I also use 5 as a benchmark. I teach students to recognize that there are five whenever the top row is full. They are then able to count on from 5 without counting each dot.
Although ten frames work wonderfully for many students, sometimes just using the ten frame on paper is not enough. I have had several students who needed to fill a ten frame with actual objects. I first tried using a ten frame on paper and having the students place manipulatives within each square. However, the concept still did not seem to click for them. They needed an actual ten frame that they could pick up and that would only hold one object in each box.
I needed something cheap and accessible. I came up with using an egg carton. I cut off two of the cups and the top and I had and instant ten frame. I spray painted or painted mine, so they were more exciting.
I started making a math version of my alphabet scavenger hunts. It includes ten frames, numerals, and object cards up to 20. Students are able to move around the room to find numerals, ten frames, or to count penguins. Students trace or write the numeral, add circles to a ten frame, or identify the sum of an addition sentence. Students can use a wand to really focus in on the numbers or objects. You can pick up a FREE set of penguin focus wands here.
I wanted to be able to extend that learning with the egg carton ten frames. I set up a center with egg carton ten frames, the penguin ten frame cards from the scavenger hunt (you can use any ten frame cards), some manipulatives, and some crayons or markers. Students would draw a card from the pile and recreate the ten frame in the egg carton.
I reinforce that building the ten frame is just like reading. You start at the beginning (on the left) fill up spaces all the way to the end of the ten frame and then return to the beginning on the next line.
You can use any type of manipulative. In the picture above we used ping pong balls. They fit perfectly into each egg carton space. We have also used puff balls, cotton balls, unifix cubes, little seasonal erasers.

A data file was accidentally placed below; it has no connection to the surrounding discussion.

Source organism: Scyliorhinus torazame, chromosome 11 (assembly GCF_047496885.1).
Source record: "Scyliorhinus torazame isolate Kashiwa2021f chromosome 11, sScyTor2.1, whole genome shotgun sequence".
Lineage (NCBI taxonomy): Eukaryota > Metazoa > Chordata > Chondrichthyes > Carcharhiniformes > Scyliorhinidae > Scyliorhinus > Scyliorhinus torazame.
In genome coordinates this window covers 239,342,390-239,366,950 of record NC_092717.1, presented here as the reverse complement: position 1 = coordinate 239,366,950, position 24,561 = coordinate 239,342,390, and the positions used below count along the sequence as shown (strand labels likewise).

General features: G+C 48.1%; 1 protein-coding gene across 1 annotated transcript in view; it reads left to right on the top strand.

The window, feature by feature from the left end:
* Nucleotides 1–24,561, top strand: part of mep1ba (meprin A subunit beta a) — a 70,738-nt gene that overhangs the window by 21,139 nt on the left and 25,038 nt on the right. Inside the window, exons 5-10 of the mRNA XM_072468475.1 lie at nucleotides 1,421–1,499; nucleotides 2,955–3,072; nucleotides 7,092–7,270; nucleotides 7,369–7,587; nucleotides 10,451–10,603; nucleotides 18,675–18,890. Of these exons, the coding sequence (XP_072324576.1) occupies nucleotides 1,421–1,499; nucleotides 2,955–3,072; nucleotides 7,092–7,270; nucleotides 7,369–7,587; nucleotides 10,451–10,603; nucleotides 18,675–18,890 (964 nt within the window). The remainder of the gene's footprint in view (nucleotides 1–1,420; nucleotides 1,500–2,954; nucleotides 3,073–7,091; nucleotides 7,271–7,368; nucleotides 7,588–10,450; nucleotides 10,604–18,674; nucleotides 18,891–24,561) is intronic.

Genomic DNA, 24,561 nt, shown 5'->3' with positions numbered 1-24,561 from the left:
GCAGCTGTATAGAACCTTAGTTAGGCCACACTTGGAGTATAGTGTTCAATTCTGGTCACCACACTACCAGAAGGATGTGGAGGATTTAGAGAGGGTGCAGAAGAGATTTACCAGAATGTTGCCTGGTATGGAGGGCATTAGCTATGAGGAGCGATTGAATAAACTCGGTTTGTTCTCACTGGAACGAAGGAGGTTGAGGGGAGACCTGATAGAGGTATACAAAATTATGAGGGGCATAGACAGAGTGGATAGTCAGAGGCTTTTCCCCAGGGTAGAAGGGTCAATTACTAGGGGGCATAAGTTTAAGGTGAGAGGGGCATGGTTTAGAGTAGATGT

After the student counts the circles in the ten frame and fills the ten frame to match the card, they will find the matching numeral on the extension worksheet. They will then recreate the ten frame, by drawing circles. The reason I love this activity is that it gives students an opportunity to learn with their hands. They are able to physically build the number, before being asked to represent the number on paper.
The egg carton ten frames are not only useful with students just beginning to learn about numbers and ten frames, they can help students who need more concrete learning experiences. They are very helpful for students who learn through hands on experiences.
A student that I worked with in second grade was struggling with the concepts of ten and ten frames. He needed to truly grasp the concept of ten to be able to move on to identifying tens and ones when working with expanded form and larger numbers.
We went back to the basics. We worked with our ten frame egg cartons and you could see the light bulb go off! By physically putting a manipulative into each part of the egg carton, he began to see that filling it up made a ten. We worked a lot on how many more would he would need to create a "full" ten. This helped in so many ways. He began to use the ten frame as a benchmark for 10 and he was able to identify 5 and use that as a benchmark.
Eventually, we used the egg carton ten frames as base ten blocks. I ate a lot of eggs, so we would be able to have at least 10 sets of ten frames. Using these egg cartons as base ten blocks, allowed him to physically fill each space and realize that he was creating a 10 each time he filled an entire egg carton. Any left over manipulatives were "ones". By giving him an opportunity to kinesthetically fill the "tens", it made the learning concrete and more meaningful.
He was able to use these egg carton ten frames to identify tens and ones, to aid in addition and subtraction, the list goes on and on.
I just wanted to share this idea that has made learning so much easier for many of my students. It is an inexpensive way to get students to interact with ten frames on a more concrete level. AND, it's fun!!
Leave me a comment below and let me know what has worked for you to make your teaching more concrete and hands on. Do you have an experience where you could see the "light bulb" come on for one of your kiddos? Leave your email and next week I will choose one lucky comment and send you my penguin math scavenger hunt or my snowball addition unit. Both are hands on and get the students moving. I can't wait to see what you all have to say!
This post is part of the Math Madness Linky hosted by Teaching Momster!
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